Boomers continue to be intrepid explorers, even as many express a desire for creature comforts.
The research company Euromonitor International predicts that boomers will “lead the way” to places that were not always possible to visit, including Myanmar and Cuba. And American Express Travel Insiders said boomers are heading off to destinations like Machu Picchu and Patagonia before they reach an age when they can’t handle the physical demands that may come with visiting such places.
Yet researchers also note that boomers do not want to rough it once they arrive. In a study of the impact of the economy on vacation travel among boomers, the market-research company Mintel posited that boomers are “ideal candidates” for upscale camping, referred to as “glamping.”
While many vacationers strive to get away from email and smartphones, tour operators say boomers are telling them they no longer want to be out of touch with their offices and families.
“The core of our business used to be the get-away-from-it-all and have no contact,” said Pamela Lassers, a spokeswoman for Abercrombie & Kent, which caters to more affluent travelers.
“Safari lodges in Africa now are installing Internet connections,” she said. “They’re in the middle of the Serengeti,” she said of boomers, “and they want to update their Facebook page.”
Marketing studies have long purported that boomers, the “me generation,” have a fascination with themselves. And the travel industry is finding that this fascination extends to their families, fueling a surge in multigenerational travel. As boomers join the ranks of grandparents, many are financing vacations for their children and grandchildren. An example: Through Road Scholar, families are chartering entire 16-person boats in the Galapagos that the company uses for its natural- and cultural-history group tours.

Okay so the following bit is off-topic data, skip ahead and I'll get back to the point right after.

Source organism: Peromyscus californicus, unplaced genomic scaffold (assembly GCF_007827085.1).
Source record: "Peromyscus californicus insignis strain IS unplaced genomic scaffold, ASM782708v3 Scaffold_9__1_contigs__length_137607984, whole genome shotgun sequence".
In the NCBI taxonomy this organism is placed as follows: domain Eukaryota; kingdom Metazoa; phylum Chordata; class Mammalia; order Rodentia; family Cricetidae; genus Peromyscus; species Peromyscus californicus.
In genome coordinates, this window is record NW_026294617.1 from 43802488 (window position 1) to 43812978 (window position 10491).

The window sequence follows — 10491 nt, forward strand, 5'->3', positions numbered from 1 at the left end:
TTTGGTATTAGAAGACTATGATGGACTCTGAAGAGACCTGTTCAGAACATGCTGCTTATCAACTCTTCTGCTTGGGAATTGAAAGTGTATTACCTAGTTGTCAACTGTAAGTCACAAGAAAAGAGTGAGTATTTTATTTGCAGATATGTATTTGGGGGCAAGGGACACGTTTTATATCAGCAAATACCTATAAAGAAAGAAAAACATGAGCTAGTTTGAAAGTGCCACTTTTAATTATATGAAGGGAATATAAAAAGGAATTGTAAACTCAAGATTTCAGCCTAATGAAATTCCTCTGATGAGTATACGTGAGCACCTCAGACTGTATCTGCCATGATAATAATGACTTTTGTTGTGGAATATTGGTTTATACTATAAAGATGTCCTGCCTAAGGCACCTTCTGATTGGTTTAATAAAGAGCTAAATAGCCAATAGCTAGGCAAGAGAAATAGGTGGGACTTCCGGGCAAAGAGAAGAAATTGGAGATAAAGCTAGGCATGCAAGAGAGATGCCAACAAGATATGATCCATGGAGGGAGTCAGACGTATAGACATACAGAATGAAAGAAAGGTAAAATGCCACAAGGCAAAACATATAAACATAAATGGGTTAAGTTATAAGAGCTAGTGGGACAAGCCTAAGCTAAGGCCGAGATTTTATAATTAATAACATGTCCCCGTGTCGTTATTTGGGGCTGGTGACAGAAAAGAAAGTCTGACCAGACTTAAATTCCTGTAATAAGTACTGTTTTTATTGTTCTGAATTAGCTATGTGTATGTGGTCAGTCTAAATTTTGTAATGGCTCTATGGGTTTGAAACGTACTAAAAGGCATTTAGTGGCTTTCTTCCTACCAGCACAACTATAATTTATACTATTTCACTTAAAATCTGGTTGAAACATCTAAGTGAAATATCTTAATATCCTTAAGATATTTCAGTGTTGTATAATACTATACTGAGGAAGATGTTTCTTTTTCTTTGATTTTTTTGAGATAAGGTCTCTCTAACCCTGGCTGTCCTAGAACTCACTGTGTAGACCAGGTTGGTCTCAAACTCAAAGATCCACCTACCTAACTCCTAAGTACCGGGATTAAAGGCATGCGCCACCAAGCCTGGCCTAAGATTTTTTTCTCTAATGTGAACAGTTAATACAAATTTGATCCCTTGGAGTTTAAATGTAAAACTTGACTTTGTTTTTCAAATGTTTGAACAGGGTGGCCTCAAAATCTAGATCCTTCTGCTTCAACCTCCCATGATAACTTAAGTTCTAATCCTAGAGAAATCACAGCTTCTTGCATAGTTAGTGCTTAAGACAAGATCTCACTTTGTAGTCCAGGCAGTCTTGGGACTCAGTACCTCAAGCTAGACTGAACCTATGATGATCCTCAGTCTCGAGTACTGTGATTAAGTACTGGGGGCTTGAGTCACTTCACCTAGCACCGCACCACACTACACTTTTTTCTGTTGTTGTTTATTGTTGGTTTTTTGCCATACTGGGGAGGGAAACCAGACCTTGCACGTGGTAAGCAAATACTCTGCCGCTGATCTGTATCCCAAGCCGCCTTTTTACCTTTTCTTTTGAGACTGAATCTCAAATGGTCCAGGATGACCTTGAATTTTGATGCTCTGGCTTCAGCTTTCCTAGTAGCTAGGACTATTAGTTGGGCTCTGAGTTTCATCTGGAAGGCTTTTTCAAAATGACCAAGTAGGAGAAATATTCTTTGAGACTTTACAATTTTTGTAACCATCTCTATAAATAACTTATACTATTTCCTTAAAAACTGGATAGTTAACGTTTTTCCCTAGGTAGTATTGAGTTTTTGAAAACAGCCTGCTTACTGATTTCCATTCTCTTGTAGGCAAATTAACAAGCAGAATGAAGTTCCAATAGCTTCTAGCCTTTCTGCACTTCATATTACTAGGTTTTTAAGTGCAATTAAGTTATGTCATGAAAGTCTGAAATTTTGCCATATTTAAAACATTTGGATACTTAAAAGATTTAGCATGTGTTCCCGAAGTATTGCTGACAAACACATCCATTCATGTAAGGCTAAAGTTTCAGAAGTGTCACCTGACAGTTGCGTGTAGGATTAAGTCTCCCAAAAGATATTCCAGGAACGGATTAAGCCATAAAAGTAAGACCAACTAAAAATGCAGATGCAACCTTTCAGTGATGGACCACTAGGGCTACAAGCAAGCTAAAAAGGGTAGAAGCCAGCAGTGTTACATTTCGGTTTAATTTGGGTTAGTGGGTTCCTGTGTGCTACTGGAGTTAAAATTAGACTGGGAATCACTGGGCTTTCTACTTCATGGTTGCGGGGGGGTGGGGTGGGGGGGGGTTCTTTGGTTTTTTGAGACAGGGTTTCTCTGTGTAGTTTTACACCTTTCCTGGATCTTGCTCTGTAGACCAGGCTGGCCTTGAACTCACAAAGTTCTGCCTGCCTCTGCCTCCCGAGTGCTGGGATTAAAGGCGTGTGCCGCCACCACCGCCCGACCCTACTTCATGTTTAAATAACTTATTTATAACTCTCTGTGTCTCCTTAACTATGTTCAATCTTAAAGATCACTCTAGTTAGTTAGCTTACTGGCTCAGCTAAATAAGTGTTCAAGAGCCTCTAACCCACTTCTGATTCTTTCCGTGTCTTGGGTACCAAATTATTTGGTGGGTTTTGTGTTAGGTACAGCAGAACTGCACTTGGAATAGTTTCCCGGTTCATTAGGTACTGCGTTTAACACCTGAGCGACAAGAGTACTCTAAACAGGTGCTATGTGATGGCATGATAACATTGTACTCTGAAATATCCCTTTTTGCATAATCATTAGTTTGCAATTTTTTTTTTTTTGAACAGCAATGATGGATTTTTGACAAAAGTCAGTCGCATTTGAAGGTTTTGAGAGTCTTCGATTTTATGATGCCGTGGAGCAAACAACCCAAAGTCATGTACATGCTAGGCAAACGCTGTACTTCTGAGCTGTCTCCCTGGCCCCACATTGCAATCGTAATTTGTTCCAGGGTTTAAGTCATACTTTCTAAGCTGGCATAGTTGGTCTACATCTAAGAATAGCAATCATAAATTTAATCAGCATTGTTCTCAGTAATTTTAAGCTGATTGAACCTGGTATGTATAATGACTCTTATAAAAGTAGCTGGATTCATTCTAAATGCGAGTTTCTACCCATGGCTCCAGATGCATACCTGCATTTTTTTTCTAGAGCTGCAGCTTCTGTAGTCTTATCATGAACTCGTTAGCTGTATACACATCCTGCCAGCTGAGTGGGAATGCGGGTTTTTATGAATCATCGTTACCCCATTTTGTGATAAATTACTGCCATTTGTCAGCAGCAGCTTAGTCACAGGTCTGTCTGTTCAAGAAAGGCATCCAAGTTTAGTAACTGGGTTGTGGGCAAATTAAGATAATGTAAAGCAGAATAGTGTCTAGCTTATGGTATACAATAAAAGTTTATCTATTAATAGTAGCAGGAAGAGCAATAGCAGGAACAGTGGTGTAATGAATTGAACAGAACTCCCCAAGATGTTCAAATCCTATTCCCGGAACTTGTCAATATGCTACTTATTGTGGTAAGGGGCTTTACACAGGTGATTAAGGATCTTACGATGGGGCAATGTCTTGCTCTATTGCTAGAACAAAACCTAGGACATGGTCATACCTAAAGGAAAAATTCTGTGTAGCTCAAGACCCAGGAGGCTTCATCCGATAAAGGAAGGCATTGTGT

If travel companies had to write a boomer-operating manual, they would include this warning: Do not herd them.
Travel companies are making their tours more intimate, which boomers say they prefer because there are fewer stragglers to slow them down and it’s easier to develop a relationship with the guide or lecturer.
“Most of our boomers are not really buying motor-coach programs,” Bell of Road Scholar said.
In Aspen, a ski program called Bumps for Boomers is thriving because it’s teaching skiers of a certain age how to escape crowded, groomed trails and ski moguls and off-piste terrain without exhaustion or knee pain. The program’s founder, Joe Nevin, does this by emphasizing balance and control instead of speed, fast reflexes and brute strength.
One take-away from his surveys of boomer travelers: They don’t want to wear hats that say “Bumps for Boomers.” The company’s tag line — “ski for life”— on the other hand, goes over like a beautiful coat of snow. Nevin said that’s because “ski for life” sounds fun and broadcasts longevity, “as opposed to stereotyping me as an older boomer circling the drain.”
Plenty of travel professionals are invoking the word “boomer,” though. Last year, Denver’s convention and visitors bureau issued a news release titled “Boomers do more in Denver,” while the Bermuda department of tourism heralded a spring-break-for-grown-ups promotion with the words, “Calling all boomers!”